Stop romanticizing statutory rape

Stop romanticizing statutory rape

Miyoki Walker, Entertainment Editor

Don’t let shows like Riverdale and Pretty Little Liars fool you. Statutory rape is illegal, unhealthy and should not be depicted on screen for teenage audiences. Riverdale, a CW produced adaptation of the Archie comics, is a perfect example.

Throughout the first season, Ms. Grundy, a 35-year old high school music teacher, has an affair with her student, 15-year old Archie Andrews. The two share many steamy on-screen moments and romantic words much to the delight of audience members ignorant to the crimes they are seeing unfold.

Statutory rape is defined as sexual intercourse by an adult with a person below a statutorily designated age. Although you may not be thinking of this when you see Ms. Grundy and Archie kiss on Riverdale, it is the only correct term to describe their relationship. Inappropriate child and adult relationships have also been romanticized on Dawson’s Creek, Gossip Girl and Pretty Little Liars.

These shows may be a teen’s first experience viewing sexual relationships between minors and adults, so the fact that they normalize it can greatly impact a teen’s idea of statutory rape.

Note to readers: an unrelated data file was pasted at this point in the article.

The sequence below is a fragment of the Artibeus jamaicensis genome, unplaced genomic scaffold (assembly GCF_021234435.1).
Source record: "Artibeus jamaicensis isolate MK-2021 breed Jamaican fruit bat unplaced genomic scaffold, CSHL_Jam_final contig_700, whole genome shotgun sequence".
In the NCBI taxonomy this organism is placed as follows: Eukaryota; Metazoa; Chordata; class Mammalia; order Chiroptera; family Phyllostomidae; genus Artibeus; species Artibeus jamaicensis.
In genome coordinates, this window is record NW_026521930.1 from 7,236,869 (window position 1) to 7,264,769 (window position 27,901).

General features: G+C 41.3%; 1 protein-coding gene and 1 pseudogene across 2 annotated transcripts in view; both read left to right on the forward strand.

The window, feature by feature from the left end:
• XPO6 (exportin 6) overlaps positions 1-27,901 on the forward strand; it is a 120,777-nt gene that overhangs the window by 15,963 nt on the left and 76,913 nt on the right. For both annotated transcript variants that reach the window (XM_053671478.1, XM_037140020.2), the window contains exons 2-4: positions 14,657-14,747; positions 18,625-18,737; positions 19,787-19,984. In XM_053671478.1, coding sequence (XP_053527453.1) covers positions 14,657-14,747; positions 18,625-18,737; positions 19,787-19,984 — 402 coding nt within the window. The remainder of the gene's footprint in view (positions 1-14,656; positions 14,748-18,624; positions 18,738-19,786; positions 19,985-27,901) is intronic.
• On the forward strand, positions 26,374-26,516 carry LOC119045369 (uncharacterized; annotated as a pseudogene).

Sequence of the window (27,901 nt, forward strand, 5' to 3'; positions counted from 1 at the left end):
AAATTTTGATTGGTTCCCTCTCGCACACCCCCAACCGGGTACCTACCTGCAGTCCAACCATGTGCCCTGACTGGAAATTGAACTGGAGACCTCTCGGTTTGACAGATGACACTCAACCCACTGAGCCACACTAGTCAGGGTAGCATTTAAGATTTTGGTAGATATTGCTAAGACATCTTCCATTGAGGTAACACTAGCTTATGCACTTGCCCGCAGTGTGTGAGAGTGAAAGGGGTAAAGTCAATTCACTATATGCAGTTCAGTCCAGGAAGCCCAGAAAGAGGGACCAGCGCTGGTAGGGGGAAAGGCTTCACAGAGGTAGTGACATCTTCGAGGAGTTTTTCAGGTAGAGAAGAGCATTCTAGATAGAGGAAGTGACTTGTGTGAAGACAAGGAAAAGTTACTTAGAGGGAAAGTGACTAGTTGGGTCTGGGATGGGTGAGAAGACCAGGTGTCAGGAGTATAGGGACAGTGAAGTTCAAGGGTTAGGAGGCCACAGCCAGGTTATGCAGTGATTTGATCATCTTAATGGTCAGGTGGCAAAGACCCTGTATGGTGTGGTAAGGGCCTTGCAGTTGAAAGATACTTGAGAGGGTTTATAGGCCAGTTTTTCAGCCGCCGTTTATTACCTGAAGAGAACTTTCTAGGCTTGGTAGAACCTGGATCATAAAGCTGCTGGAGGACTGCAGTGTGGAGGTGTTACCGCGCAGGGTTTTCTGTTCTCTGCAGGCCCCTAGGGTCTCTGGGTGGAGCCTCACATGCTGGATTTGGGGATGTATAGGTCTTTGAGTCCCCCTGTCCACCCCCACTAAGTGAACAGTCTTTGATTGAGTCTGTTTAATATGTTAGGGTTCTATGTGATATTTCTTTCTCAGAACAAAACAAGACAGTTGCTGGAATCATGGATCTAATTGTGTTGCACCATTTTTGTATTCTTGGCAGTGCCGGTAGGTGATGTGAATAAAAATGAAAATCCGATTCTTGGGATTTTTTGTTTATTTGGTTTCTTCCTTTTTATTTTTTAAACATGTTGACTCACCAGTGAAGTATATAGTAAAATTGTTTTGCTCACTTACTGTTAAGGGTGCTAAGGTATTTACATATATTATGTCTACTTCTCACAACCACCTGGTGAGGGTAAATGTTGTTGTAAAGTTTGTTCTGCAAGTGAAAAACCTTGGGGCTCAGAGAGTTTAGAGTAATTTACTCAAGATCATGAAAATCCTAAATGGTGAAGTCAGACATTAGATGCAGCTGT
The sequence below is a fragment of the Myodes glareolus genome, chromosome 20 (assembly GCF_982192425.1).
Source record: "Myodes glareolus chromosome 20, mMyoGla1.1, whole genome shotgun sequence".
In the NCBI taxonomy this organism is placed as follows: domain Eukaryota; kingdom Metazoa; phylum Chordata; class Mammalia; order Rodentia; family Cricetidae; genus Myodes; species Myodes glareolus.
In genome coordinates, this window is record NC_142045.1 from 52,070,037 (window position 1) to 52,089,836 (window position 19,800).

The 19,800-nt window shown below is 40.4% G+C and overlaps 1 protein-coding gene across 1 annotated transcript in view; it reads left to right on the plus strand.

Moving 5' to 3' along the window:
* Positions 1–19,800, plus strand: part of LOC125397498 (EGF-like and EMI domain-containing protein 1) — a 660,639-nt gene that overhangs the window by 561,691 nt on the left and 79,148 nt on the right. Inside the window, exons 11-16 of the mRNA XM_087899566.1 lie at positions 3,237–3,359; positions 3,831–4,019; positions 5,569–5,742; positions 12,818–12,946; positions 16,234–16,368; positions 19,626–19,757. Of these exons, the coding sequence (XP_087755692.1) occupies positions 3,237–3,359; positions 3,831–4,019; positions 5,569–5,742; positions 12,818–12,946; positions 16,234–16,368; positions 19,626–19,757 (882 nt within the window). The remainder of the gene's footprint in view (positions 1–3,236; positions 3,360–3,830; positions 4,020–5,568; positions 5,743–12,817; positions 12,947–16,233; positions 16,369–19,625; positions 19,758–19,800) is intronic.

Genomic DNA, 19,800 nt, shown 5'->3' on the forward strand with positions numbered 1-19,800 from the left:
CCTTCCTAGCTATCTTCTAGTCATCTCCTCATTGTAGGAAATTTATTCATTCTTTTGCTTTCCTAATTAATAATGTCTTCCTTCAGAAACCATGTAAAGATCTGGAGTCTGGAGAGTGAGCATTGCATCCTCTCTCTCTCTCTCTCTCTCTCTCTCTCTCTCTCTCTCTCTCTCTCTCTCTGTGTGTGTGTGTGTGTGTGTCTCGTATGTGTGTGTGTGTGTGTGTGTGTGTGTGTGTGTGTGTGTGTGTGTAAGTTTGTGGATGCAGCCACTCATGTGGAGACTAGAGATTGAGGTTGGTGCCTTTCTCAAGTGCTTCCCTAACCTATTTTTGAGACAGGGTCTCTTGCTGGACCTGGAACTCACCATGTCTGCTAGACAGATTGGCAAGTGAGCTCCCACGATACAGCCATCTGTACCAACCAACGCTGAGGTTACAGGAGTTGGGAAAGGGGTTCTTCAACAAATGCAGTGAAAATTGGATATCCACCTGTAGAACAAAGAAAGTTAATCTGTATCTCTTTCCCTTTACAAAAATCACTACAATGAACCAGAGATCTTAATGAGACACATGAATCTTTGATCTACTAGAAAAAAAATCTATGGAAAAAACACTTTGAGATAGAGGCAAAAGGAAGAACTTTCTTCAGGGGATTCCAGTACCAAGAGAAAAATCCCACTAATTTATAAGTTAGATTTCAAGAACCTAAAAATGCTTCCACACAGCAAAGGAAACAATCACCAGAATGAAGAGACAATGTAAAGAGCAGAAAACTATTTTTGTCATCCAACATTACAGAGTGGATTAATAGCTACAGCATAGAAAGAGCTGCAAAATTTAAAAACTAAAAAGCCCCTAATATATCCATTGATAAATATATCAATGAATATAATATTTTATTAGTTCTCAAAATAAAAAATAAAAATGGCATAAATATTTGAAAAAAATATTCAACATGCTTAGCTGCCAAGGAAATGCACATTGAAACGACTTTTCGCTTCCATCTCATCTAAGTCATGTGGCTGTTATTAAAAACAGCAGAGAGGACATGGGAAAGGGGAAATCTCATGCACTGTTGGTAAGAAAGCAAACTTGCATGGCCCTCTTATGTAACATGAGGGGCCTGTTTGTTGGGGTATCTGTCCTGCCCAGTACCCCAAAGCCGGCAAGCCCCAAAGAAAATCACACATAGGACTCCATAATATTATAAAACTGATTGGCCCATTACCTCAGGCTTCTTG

The laws and definitions for statutory rape may differ between states, but every U.S. state prohibits sexual relationships between adults and minors in some way. These laws are in place not only to protect minors, but also to punish the adults who take advantage of them. In Rockland County, New York, where Riverdale is set, Ms. Grundy would be facing up to four years in prison.

According to the Family Planning Perspectives Volume 31, relationships with minors and adults are inherently unequal with their obvious power imbalances. As a result, these relationships can have life- long damaging effects on the minor involved.

When an adult is romantically involved with a minor whose brain is not fully developed and has less power and life experience, they can influence the minor’s idea of a healthy relationship. Since this relationship is already inherently abusive, the minor may go on to believe that the abuse is normal.

Statutory rape may not be the first thing that pops up in your mind when you think violence, but it does put minors in potentially harmful circumstances. These shows may not encourage statutory rape, but they normalize it which is just as dangerous.

The ideal solution for this issue would be for television networks to stop producing shows that romanticize these relation- ships, but since this is unlikely to happen, we must recognize the flaws ourselves. There are consequences for these relation- ships beyond what is depicted in these shows where the sole concern is ratings. If we acknowledge this, we are protecting ourselves from falling into the trap set by networks. Reminding ourselves that statutory rape is not normal is crucial when teen shows are doing everything in their power to normalize it.